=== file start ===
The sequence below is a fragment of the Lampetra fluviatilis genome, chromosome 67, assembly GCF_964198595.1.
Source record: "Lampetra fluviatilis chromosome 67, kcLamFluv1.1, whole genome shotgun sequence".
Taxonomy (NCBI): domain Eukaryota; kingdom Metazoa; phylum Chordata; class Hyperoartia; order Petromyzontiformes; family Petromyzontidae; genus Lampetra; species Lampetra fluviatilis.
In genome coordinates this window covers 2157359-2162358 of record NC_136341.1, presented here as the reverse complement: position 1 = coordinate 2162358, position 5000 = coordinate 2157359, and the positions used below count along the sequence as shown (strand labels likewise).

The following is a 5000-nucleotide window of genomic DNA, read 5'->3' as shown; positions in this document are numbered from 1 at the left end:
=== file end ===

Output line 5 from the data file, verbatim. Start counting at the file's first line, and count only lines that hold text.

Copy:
The following is a 5000-nucleotide window of genomic DNA, read 5'->3' as shown; positions in this document are numbered from 1 at the left end: